Rates of marijuana use by teens have been of great interest to researchers over the past decade, given major social and legislative shifts around the drug; it is now legal for adult recreational use in 10 states plus the District of Columbia, and it is available medicinally in many more. Fortunately, even as teens’ attitudes toward marijuana’s harms continue to relax, they are not showing corresponding increases in marijuana use. This year, a little over a third of high school seniors (35.9 percent) and a little over a quarter of sophomores (27.5 percent) reported using marijuana in the past year. However, for the past two decades, between 5.0 and 6.6 percent of seniors have reported using marijuana on a daily basis, and that has not changed; this year it was 5.8 percent, meaning that a significant portion of students is performing below their potential in school and thus adversely affecting their life prospects at a critical juncture. More teenagers are also reporting marijuana vaping, which for 12th graders increased from 9.5 percent for past-year use in 2017 to 13.1 percent in 2018. It is unclear if the teens who vape marijuana are also smoking it, or if they are a growing cohort of young people being exposed to marijuana for the first time through vaping.

On the brighter side, teens are using other illicit drugs at very low rates. Seniors’ use of illicit drugs other than marijuana (12.4 percent in the past year; 6 percent in the past month) was the lowest in 2018 that it has been since the start of the survey. The continued declines in misuse of prescription opioids like Vicodin are particularly reassuring (only 1.7 percent of seniors used Vicodin during the previous year, down from 10.5% in 2003), as is the fact that heroin use, now resurgent among adults and young adults, remains negligible in teens. Alcohol and cigarette use are also at all-time lows. These findings point to the success of prevention efforts, such as measures aimed at protecting young people from the effects of tobacco company advertising.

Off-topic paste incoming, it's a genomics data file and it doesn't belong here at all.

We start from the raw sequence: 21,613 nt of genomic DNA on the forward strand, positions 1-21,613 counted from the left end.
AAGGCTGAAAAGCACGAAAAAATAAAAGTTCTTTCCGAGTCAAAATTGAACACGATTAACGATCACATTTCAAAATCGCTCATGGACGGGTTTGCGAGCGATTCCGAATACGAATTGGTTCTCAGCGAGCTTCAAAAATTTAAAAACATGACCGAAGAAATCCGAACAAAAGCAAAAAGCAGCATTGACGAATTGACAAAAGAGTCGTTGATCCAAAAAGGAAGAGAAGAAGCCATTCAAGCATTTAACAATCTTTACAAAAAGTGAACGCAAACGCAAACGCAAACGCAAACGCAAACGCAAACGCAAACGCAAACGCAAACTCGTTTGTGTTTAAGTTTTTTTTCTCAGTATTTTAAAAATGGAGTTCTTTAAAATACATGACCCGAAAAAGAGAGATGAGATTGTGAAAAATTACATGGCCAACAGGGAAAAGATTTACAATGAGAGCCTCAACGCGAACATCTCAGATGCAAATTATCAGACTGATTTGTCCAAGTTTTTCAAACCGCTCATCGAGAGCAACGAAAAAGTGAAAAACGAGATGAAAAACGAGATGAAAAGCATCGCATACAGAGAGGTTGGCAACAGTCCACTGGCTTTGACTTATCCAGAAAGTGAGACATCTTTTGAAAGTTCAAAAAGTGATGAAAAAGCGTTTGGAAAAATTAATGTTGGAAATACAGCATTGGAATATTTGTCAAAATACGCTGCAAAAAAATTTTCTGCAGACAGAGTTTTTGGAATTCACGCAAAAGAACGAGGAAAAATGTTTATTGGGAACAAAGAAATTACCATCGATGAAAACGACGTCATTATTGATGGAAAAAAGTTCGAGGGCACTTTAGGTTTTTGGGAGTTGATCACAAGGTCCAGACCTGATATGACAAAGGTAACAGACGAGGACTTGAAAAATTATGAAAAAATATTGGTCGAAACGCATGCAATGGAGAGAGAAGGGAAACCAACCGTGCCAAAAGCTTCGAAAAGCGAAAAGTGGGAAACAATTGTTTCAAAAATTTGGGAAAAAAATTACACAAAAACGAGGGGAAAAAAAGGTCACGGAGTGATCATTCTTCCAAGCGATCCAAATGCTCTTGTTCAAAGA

Compared to other national surveys, the MTF data are analyzed and released remarkably quickly: Funded by a NIDA grant, the research team at the University of Michigan that conducts the survey of 8th, 10th, and 12th graders every January analyzes the results and reports on them by the end of the year, giving us a real-time picture of drug trends among America’s youth. It is important to remember, however, that the MTF only captures drug use among those in school. Illicit drug use, drinking, smoking, and vaping are all likely to be higher in adolescents who have dropped out of high school.

Readers who want to learn more about this year’s MTF results can find many more details on this site. And for those wanting more information on the vaping findings, Richard Miech, one of the principle co-investigators at the University of Michigan, today published a letter on these alarming data in the New England Journal of Medicine